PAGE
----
Dry Bulb, Wet Bulb and Dew Point temperatures are important to determine the state of humid air
The Dry Bulb, Wet Bulb and Dew Point temperatures are important to determine the state of humid air. The knowledge of only two of these values is enough to determine the state of the moist air - including the content of water vapor and the sensible and latent energy (enthalpy) in the air.
Dry Bulb Temperature - Tdb
The Dry Bulb temperature, usually referred to as "air temperature", is the air property that is most commonly used. When people refer to the temperature of the air they are normally referring to the dry bulb temperature.
The Dry Bulb Temperature refers basically to the ambient air temperature. It is called "Dry Bulb" because the air temperature is indicated by a thermometer not affected by the moisture of the air.
Dry-bulb temperature - Tdb, can be measured using a normal thermometer freely exposed to the air but shielded from radiation and moisture. The temperature is usually given in degrees Celsius (oC) or degrees Fahrenheit (oF). The SI unit is Kelvin (K). Zero Kelvin equals to -273oC.
The dry-bulb temperature is an indicator of heat content and is shown along the bottom axis of the psychrometric chart or along the left side of the Mollier diagram. Constant dry bulb temperatures appear as vertical lines in the psychrometric chart or horizontal lines in the Mollier diagram.
Wet Bulb Temperature - Twb
The Wet Bulb temperature is the adiabatic saturation temperature.
Wet Bulb temperature can be measured by using a thermometer with the bulb wrapped in wet muslin. The adiabatic evaporation of water from the thermometer bulb and the cooling effect is indicated by a "wet bulb temperature" lower than the "dry bulb temperature" in the air.
The rate of evaporation from the wet bandage on the bulb, and the temperature difference between the dry bulb and wet bulb, depends on the humidity of the air. The evaporation from the wet muslin is reduced when air contains more water vapor.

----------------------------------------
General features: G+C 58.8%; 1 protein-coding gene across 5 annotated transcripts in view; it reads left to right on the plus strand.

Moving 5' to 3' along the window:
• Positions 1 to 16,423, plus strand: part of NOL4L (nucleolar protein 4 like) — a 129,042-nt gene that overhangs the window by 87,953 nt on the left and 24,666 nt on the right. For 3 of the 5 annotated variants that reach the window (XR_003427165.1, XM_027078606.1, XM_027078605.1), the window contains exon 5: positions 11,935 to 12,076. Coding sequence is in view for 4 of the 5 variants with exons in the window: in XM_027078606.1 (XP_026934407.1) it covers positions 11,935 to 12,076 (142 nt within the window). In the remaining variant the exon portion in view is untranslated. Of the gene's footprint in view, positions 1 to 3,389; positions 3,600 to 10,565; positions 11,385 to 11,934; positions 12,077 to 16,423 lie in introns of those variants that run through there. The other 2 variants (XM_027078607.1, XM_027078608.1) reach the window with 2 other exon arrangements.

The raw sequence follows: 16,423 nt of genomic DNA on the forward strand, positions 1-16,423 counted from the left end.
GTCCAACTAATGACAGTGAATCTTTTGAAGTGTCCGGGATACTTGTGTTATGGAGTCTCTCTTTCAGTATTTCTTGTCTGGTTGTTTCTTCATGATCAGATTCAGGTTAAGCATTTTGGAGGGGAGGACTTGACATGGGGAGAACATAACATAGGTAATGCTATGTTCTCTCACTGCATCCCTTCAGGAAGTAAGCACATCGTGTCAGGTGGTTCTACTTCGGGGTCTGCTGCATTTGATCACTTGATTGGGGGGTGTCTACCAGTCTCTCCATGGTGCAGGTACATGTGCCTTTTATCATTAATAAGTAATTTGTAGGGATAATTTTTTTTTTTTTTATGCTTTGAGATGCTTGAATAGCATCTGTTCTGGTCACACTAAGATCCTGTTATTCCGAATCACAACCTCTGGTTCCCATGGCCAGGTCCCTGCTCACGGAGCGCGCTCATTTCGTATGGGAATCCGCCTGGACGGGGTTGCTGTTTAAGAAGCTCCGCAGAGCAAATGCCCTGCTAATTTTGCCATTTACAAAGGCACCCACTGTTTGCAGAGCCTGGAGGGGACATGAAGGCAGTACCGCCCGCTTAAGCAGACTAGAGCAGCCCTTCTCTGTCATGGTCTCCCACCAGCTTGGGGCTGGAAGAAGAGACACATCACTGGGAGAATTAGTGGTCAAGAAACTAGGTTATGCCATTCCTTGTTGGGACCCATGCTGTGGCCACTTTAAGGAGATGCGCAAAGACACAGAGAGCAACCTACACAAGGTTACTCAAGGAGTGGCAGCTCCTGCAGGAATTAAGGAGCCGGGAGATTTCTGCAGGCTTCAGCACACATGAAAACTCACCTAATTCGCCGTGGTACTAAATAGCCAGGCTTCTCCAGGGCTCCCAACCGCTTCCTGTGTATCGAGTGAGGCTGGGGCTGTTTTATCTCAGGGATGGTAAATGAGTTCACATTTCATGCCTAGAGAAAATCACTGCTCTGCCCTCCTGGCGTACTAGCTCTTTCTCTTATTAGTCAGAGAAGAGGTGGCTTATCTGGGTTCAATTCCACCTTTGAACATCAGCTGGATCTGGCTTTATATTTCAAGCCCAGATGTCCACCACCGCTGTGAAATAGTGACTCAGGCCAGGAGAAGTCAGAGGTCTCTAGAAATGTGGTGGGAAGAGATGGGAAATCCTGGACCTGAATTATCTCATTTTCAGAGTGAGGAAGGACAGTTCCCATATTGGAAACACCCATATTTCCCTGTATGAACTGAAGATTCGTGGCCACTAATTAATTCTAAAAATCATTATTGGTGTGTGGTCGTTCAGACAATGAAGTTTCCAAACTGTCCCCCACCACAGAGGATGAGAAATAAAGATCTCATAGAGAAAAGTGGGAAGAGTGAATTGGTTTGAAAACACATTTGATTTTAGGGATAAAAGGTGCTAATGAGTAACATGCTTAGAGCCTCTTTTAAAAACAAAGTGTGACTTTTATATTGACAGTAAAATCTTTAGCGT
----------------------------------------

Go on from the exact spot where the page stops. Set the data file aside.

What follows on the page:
The Wet Bulb temperature is always between the Dry Bulb temperature and the Dew Point. For the wet bulb, there is a dynamic equilibrium between heat gained because the wet bulb is cooler than the surrounding air and heat lost because of evaporation. The wet bulb temperature is the temperature of an object that can be achieved through evaporative cooling, assuming good air flow and that the ambient air temperature remains the same.
By combining the dry bulb and wet bulb temperature in a psychrometric chart or Mollier diagram the state of the humid air can be determined. Lines of constant wet bulb temperatures run diagonally from the upper left to the lower right in the Psychrometric chart.
Dew Point Temperature - Tdp
The Dew Point is the temperature where water vapor starts to condense out of the air (the temperature at which air becomes completely saturated). Above this temperature the moisture stays in the air.
- if the dew-point temperature is close to the dry air temperature - the relative humidity is high
- if the dew point is well below the dry air temperature - the relative humidity is low
If moisture condenses on a cold bottle taken from the refrigerator the dew-point temperature of the air is above the temperature in the refrigerator.
The Dew Point temperature is always lower than the Dry Bulb temperature and will be identical with 100% relative humidity (the air is at the saturation line). As air temperature changes the Dew Point tends to remain constant unless water is added or removed from the air.
The Dew Point temperature can be measured by filling a metal can with water and some ice cubes. Stir by a thermometer and watch the outside of the can. When the vapor in the air starts to condensate on the outside of the can, the temperature on the thermometer is pretty close to the dew point of the actual air.
The Dew Point is given by the saturation line in the psychrometric chart.
Dew Point Temperature Charts
Dew point temperatures from dry and wet bulb temperatures are indicated in the charts below.